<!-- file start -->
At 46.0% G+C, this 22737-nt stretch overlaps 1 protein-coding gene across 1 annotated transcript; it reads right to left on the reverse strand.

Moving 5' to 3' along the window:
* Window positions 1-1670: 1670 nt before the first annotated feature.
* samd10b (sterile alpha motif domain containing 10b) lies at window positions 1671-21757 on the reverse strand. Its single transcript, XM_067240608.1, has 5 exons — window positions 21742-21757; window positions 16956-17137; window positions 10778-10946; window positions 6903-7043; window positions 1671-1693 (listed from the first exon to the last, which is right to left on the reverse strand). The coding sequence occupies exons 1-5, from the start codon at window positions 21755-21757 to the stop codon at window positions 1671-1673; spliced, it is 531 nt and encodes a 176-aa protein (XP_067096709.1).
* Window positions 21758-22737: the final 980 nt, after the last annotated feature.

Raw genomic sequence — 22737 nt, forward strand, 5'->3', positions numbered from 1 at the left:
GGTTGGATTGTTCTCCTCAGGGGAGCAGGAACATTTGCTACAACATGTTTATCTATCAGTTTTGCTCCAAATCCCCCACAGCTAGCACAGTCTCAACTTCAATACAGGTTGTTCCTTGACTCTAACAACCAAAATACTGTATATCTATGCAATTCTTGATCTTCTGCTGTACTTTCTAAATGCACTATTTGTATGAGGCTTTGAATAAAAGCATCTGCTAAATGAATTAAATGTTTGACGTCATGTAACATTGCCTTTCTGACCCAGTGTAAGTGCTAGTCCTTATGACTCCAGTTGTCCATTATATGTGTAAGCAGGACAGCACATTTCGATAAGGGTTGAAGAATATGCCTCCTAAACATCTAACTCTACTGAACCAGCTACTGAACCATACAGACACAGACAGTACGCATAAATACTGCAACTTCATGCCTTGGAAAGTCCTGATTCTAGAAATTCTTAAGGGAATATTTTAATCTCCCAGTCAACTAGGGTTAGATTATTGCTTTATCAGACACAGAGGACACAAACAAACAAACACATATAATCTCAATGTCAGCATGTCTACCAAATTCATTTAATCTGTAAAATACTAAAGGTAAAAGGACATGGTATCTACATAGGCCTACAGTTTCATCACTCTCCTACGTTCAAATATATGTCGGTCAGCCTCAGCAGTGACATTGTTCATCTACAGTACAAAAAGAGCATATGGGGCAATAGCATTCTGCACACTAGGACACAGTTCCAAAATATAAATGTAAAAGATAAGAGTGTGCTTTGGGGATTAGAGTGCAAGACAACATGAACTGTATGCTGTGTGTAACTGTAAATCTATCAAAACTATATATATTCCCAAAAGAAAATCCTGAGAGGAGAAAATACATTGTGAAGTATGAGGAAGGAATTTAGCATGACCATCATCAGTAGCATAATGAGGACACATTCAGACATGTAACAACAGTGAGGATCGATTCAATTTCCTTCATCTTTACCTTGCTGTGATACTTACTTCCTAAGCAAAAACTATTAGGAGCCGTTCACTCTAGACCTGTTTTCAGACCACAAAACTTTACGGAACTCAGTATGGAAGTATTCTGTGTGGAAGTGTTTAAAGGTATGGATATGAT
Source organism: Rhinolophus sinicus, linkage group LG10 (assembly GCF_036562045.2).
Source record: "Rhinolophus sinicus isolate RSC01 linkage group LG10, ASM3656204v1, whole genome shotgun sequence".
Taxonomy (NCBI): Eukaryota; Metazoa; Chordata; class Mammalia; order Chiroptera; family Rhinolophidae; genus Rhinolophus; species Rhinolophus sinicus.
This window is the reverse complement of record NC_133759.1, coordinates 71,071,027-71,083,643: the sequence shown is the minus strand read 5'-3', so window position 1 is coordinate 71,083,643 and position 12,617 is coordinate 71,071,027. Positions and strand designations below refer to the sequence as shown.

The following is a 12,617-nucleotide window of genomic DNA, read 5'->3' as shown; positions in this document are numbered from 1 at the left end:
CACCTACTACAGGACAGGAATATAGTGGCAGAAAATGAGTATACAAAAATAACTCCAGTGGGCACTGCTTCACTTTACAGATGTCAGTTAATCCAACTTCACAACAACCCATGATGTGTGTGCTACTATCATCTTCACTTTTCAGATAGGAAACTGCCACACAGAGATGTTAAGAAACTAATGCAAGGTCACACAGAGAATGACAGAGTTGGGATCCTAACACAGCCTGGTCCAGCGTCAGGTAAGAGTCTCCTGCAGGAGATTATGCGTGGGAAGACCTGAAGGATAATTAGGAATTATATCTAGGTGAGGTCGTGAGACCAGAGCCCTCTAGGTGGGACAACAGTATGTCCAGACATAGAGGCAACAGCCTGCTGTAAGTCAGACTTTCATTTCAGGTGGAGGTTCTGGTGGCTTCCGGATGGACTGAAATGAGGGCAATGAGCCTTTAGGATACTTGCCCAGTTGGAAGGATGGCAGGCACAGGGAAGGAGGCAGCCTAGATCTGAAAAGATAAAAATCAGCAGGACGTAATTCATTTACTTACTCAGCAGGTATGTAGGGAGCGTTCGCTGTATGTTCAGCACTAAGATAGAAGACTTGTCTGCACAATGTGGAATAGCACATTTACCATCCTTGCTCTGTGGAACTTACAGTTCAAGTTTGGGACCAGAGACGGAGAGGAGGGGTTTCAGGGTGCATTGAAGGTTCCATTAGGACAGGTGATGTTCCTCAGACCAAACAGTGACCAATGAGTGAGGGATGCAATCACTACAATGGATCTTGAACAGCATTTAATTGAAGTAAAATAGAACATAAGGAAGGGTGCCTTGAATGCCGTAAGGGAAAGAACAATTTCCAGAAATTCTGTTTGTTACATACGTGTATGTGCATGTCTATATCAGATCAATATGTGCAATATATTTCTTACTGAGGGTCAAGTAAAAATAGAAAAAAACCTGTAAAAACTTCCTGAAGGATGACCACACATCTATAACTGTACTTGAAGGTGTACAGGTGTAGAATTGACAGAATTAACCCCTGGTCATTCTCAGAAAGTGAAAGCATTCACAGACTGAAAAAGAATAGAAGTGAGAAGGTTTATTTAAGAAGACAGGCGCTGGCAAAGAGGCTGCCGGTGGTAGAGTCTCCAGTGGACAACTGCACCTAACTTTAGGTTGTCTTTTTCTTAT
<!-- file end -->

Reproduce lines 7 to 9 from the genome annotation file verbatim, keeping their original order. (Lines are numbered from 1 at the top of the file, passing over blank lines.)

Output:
GGTTGGATTGTTCTCCTCAGGGGAGCAGGAACATTTGCTACAACATGTTTATCTATCAGTTTTGCTCCAAATCCCCCACAGCTAGCACAGTCTCAACTTCAATACAGGTTGTTCCTTGACTCTAACAACCAAAATACTGTATATCTATGCAATTCTTGATCTTCTGCTGTACTTTCTAAATGCACTATTTGTATGAGGCTTTGAATAAAAGCATCTGCTAAATGAATTAAATGTTTGACGTCATGTAACATTGCCTTTCTGACCCAGTGTAAGTGCTAGTCCTTATGACTCCAGTTGTCCATTATATGTGTAAGCAGGACAGCACATTTCGATAAGGGTTGAAGAATATGCCTCCTAAACATCTAACTCTACTGAACCAGCTACTGAACCATACAGACACAGACAGTACGCATAAATACTGCAACTTCATGCCTTGGAAAGTCCTGATTCTAGAAATTCTTAAGGGAATATTTTAATCTCCCAGTCAACTAGGGTTAGATTATTGCTTTATCAGACACAGAGGACACAAACAAACAAACACATATAATCTCAATGTCAGCATGTCTACCAAATTCATTTAATCTGTAAAATACTAAAGGTAAAAGGACATGGTATCTACATAGGCCTACAGTTTCATCACTCTCCTACGTTCAAATATATGTCGGTCAGCCTCAGCAGTGACATTGTTCATCTACAGTACAAAAAGAGCATATGGGGCAATAGCATTCTGCACACTAGGACACAGTTCCAAAATATAAATGTAAAAGATAAGAGTGTGCTTTGGGGATTAGAGTGCAAGACAACATGAACTGTATGCTGTGTGTAACTGTAAATCTATCAAAACTATATATATTCCCAAAAGAAAATCCTGAGAGGAGAAAATACATTGTGAAGTATGAGGAAGGAATTTAGCATGACCATCATCAGTAGCATAATGAGGACACATTCAGACATGTAACAACAGTGAGGATCGATTCAATTTCCTTCATCTTTACCTTGCTGTGATACTTACTTCCTAAGCAAAAACTATTAGGAGCCGTTCACTCTAGACCTGTTTTCAGACCACAAAACTTTACGGAACTCAGTATGGAAGTATTCTGTGTGGAAGTGTTTAAAGGTATGGATATGAT
Source organism: Rhinolophus sinicus, linkage group LG10 (assembly GCF_036562045.2).
Source record: "Rhinolophus sinicus isolate RSC01 linkage group LG10, ASM3656204v1, whole genome shotgun sequence".